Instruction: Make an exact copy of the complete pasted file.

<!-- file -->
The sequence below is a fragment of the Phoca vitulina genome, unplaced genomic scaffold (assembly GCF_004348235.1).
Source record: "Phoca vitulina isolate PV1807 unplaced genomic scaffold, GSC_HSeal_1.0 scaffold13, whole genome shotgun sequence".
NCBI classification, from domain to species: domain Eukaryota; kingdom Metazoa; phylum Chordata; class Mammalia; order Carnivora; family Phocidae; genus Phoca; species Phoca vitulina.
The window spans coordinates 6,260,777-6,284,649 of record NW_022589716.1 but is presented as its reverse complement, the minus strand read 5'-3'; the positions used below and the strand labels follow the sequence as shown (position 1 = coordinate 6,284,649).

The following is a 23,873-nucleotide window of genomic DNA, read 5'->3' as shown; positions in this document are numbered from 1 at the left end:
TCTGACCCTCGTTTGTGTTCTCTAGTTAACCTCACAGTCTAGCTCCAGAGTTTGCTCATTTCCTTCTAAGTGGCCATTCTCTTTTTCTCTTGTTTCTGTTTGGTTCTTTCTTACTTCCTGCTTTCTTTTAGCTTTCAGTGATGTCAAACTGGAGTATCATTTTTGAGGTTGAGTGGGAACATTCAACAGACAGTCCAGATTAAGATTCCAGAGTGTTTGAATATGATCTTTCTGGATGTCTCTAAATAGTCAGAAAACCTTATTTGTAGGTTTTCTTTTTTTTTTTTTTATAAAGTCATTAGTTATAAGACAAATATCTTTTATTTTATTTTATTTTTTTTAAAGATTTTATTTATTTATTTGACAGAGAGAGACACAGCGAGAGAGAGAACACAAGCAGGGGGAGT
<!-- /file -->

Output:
The sequence below is a fragment of the Phoca vitulina genome, unplaced genomic scaffold (assembly GCF_004348235.1).
Source record: "Phoca vitulina isolate PV1807 unplaced genomic scaffold, GSC_HSeal_1.0 scaffold13, whole genome shotgun sequence".
NCBI classification, from domain to species: domain Eukaryota; kingdom Metazoa; phylum Chordata; class Mammalia; order Carnivora; family Phocidae; genus Phoca; species Phoca vitulina.
The window spans coordinates 6,260,777-6,284,649 of record NW_022589716.1 but is presented as its reverse complement, the minus strand read 5'-3'; the positions used below and the strand labels follow the sequence as shown (position 1 = coordinate 6,284,649).

The following is a 23,873-nucleotide window of genomic DNA, read 5'->3' as shown; positions in this document are numbered from 1 at the left end:
TCTGACCCTCGTTTGTGTTCTCTAGTTAACCTCACAGTCTAGCTCCAGAGTTTGCTCATTTCCTTCTAAGTGGCCATTCTCTTTTTCTCTTGTTTCTGTTTGGTTCTTTCTTACTTCCTGCTTTCTTTTAGCTTTCAGTGATGTCAAACTGGAGTATCATTTTTGAGGTTGAGTGGGAACATTCAACAGACAGTCCAGATTAAGATTCCAGAGTGTTTGAATATGATCTTTCTGGATGTCTCTAAATAGTCAGAAAACCTTATTTGTAGGTTTTCTTTTTTTTTTTTTTATAAAGTCATTAGTTATAAGACAAATATCTTTTATTTTATTTTATTTTTTTTAAAGATTTTATTTATTTATTTGACAGAGAGAGACACAGCGAGAGAGAGAACACAAGCAGGGGGAGT